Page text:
To save content items to your account,
please confirm that you agree to abide by our usage policies.
If this is the first time you use this feature, you will be asked to authorise Cambridge Core to connect with your account.
Find out more about saving content to .
To save content items to your Kindle, first ensure email@example.com
is added to your Approved Personal Document E-mail List under your Personal Document Settings
on the Manage Your Content and Devices page of your Amazon account. Then enter the ‘name’ part
of your Kindle email address below.
Find out more about saving to your Kindle.
Note you can select to save to either the @free.kindle.com or @kindle.com variations.
‘@free.kindle.com’ emails are free but can only be saved to your device when it is connected to wi-fi.
‘@kindle.com’ emails can be delivered even when you are not connected to wi-fi, but note that service fees apply.
This chapter explains the basis of the access to justice obligations placed on international organisations (IOs) under international law. One foundational issue is whether or not IOs are capable of being placed under international obligations in general. The answer to this question, as this chapter will show, is most certainly in the affirmative. IOs are international legal persons or ‘subjects’ of international law that possess their own legal personality. This means that international law can bind IOs directly and impose obligations that ought to be implemented by the IO. After showing how international law can directly place IOs under international obligations in general, the focus shifts to whether IOs can be placed under access to justice obligations in particular. The chapter discusses what is meant by access to justice as a value, and how that value has translated into legal rights in the form of the right to a fair trial. The discussion then clarifies how IOs specifically are put under access to justice obligations, including demonstrating the rationale behind doing so. It is argued that IOs are required to provide justice consistently with fair trial guarantees to private persons whenever IO actions adversely impact them.
If IOs comply with their international legal obligation to provide an appropriate mode of dispute resolution to private persons they impact, there will be little need for national courts to take jurisdiction in claims against IOs. An appropriate DRM must deliver justice independently, impartially and fairly. What precisely these key component fair trial guarantees require was set out in Chapter 2. That discussion can prove of much benefit to IOs wishing to establish fair trial compliant internal justice systems, as well as to all those who may be required to assess the quality of justice delivered at an institutional DRM. In the end, whether a dispute is resolved at an institutional DRM, through an arbitral process or through another mode of dispute resolution, justice must be delivered consistently with the right to a fair trial as developed in IHRL. This book does not state a preference for what type of DRM IOs should establish.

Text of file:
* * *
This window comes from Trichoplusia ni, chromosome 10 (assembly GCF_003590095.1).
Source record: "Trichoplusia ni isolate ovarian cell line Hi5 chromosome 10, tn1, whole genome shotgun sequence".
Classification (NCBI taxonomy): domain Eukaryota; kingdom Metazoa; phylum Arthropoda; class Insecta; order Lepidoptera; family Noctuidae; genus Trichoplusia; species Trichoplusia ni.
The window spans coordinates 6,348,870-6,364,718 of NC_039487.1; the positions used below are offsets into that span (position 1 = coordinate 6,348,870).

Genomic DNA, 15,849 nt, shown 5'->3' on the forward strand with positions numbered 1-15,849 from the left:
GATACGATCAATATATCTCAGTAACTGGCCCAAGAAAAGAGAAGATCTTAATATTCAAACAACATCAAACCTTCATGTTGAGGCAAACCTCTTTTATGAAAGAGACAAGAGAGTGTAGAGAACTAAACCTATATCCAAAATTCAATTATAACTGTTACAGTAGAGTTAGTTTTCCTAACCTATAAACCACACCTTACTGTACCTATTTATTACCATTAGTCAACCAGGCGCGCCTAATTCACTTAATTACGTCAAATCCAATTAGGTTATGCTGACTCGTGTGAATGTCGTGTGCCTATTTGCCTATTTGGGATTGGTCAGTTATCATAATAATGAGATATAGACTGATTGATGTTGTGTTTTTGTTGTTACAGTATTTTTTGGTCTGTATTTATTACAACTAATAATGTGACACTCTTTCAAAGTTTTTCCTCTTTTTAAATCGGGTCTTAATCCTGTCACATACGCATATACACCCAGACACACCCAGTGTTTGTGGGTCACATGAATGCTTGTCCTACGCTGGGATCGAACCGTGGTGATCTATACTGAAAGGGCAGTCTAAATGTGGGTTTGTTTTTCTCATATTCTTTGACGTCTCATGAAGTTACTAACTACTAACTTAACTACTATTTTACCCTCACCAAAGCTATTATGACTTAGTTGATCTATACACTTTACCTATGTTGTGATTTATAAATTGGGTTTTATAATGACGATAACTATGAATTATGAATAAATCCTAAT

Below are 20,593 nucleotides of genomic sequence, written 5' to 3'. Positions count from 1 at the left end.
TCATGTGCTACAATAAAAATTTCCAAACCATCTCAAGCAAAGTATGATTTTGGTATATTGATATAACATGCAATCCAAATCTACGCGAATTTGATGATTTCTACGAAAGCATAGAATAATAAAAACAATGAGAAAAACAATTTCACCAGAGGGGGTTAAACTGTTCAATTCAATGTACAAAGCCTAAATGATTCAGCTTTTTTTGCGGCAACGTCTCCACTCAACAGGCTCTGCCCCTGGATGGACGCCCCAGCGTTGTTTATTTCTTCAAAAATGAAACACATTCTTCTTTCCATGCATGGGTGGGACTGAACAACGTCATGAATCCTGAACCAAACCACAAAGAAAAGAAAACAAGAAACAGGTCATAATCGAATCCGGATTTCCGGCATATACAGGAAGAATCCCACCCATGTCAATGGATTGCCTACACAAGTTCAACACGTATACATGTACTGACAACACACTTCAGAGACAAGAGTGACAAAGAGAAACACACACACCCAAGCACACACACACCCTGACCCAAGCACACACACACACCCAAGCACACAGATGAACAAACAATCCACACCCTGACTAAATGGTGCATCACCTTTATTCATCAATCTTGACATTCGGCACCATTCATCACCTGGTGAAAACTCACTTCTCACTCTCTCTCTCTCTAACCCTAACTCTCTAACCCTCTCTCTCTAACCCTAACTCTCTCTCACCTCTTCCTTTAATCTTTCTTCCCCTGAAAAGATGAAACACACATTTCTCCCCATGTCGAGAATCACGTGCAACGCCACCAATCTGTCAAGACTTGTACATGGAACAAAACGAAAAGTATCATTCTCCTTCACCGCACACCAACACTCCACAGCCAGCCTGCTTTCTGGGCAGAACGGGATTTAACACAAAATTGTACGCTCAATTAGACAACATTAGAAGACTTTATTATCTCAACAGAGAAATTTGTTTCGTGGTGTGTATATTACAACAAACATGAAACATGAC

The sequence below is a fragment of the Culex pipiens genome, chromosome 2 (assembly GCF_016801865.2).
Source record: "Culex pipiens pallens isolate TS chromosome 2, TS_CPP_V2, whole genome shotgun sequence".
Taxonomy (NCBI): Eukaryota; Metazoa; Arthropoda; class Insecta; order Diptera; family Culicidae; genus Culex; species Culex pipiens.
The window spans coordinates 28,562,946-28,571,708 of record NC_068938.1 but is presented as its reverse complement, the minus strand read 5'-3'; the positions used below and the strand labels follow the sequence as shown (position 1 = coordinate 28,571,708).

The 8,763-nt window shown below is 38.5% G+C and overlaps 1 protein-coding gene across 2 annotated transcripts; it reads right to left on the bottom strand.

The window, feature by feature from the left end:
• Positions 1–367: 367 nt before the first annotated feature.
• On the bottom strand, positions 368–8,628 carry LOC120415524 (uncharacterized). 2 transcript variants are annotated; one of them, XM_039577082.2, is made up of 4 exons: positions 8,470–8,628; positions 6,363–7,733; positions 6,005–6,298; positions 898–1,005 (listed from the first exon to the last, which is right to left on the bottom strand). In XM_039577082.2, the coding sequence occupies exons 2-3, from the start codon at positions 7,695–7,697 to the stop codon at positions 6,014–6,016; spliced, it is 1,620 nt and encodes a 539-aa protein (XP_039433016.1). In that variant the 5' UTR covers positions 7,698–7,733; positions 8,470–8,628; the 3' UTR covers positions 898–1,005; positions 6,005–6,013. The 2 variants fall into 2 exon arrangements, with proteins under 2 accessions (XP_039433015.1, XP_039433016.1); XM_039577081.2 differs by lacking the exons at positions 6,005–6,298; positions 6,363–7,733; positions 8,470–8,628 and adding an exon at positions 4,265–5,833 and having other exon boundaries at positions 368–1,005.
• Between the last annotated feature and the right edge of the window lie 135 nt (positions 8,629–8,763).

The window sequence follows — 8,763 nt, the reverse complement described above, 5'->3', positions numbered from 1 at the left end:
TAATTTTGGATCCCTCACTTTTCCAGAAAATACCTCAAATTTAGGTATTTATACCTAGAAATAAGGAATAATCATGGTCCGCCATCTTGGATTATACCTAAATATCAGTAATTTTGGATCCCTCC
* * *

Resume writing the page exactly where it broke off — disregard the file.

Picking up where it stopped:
This chapter assesses the compliance of institutional DRMs with the fair trial criteria developed. Three types of DRMs will be subjected to scrutiny. These are permanent judicial mechanisms, arbitration and non-judicialised DRMs. As judicial mechanisms are principally established to resolve employment disputes, the focus is on the leading international administrative tribunals, namely, the UN Dispute and Appeals Tribunals and the Administrative Tribunal of the International Labour Organisation. Second, the chapter will focus on the role international arbitration plays in resolving claims against IOs. The chapter shows that little thought has been given to implement arbitration as a sustainable and viable option to resolve claims against IOs. Unless a specialised arbitral regime is created that takes into account the particularities of disputes involving IOs, the chances of arbitration providing for an appropriate DRM are dim. Finally, the chapter makes a brief comment on non-judicialised DRMs, such as ombudsperson processes. While such DRMs play an important complementing role, they cannot replace an independent and impartial forum empowered to render a binding judgment. Finally, the chapter highlights that alarmingly, in too many situations, private parties cannot access any DRM at the international level at all. Access to justice is thus comprehensively undermined.
This chapter focuses on how the application of an IO’s jurisdictional immunities prevent victims from accessing justice at the national level. The discussion first focuses on the basis of an IO’s domestic legal personality which allows suits to be brought against them at all. The chapter then identifies how IO immunities are applied today. Whereas IO immunities were intended to be functional, they have become by and large de facto absolute. This means that a claimant’s case is procedurally defeated and the merits do not get a chance to be ventilated. There are some indications that the tide might be shifting in favour of the claimant. Still, the way in which claims against IOs are addressed at the national level is unsustainable and requires a fundamental reframing.
We live in a ‘denial of justice age when it comes to the individual pursuit of justice against IOs. The victims of the cholera epidemic introduced in Haiti by UN peacekeepers in 2010 are still awaiting justice. They have not yet had an opportunity to access a court to realise their rights. The victims of the Srebrenica genocide for which the UN assumed moral responsibility have not received an effective remedy.